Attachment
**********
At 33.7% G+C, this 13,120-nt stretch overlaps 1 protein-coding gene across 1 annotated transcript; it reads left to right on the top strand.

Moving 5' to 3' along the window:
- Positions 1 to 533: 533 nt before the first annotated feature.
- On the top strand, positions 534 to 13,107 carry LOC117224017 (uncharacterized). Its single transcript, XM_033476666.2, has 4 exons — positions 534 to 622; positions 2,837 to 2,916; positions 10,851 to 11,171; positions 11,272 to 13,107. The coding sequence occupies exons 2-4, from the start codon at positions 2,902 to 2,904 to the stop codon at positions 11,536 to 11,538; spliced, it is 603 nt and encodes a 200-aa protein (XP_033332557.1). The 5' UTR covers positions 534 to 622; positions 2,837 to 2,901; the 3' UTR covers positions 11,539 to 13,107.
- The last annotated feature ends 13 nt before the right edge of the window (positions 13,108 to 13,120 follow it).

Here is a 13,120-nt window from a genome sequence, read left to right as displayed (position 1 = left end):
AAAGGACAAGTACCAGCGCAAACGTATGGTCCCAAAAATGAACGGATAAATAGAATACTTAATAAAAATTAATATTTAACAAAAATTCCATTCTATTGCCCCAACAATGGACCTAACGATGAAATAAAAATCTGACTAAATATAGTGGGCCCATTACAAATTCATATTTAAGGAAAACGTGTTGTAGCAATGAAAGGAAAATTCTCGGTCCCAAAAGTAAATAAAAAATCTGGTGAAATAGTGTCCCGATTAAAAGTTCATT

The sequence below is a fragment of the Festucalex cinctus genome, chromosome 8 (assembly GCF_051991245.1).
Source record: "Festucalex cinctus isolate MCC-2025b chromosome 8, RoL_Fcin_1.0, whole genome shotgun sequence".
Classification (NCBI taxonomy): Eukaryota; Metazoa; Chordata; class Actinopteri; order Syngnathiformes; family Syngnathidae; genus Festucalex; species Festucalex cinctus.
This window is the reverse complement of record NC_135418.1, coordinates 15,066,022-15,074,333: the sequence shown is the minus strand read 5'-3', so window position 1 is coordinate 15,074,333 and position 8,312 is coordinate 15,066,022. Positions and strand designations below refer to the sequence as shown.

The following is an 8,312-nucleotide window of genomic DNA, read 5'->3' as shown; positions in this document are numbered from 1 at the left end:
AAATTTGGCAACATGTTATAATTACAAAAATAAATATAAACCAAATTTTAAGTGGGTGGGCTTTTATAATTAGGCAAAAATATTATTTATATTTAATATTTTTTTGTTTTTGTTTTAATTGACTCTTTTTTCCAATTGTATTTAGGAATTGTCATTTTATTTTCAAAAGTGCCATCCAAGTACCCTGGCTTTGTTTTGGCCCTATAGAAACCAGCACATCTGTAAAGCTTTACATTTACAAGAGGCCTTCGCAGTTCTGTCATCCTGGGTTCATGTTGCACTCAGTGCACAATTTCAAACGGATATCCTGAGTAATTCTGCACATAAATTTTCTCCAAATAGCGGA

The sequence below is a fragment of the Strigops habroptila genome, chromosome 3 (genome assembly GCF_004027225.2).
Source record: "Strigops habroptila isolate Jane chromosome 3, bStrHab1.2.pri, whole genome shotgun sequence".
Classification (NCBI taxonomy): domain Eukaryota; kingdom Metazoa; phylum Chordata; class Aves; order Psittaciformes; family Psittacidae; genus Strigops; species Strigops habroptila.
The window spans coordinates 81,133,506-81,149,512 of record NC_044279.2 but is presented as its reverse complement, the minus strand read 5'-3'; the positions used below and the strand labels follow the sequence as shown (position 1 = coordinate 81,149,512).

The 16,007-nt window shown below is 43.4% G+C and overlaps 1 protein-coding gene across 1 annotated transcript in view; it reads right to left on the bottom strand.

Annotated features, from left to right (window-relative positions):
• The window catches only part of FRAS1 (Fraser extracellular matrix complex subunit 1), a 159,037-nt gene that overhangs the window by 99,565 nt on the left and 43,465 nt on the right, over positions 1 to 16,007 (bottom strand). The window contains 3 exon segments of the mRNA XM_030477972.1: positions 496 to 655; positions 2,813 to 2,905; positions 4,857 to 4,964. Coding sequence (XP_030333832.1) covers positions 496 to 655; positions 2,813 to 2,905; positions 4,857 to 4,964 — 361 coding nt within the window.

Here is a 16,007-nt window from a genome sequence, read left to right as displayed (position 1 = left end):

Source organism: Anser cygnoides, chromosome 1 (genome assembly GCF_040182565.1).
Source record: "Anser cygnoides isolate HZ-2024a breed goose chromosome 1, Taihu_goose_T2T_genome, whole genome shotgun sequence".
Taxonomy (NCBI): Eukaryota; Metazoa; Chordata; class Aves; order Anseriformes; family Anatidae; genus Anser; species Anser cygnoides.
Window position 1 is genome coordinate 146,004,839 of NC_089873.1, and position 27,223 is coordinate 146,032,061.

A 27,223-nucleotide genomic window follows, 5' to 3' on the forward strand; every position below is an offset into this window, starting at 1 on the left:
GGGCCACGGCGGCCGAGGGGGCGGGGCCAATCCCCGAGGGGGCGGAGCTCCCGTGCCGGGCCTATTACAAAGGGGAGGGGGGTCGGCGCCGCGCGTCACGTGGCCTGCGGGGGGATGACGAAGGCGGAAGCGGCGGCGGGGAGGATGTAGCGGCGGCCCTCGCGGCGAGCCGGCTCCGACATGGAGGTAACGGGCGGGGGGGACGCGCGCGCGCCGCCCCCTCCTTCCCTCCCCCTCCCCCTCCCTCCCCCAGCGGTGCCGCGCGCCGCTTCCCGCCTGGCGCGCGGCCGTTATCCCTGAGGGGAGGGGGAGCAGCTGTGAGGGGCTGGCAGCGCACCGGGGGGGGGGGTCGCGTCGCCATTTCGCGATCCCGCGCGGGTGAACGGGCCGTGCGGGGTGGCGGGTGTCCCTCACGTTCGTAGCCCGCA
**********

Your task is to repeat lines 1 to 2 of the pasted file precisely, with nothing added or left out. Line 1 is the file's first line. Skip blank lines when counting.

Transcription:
At 33.7% G+C, this 13,120-nt stretch overlaps 1 protein-coding gene across 1 annotated transcript; it reads left to right on the top strand.

Moving 5' to 3' along the window: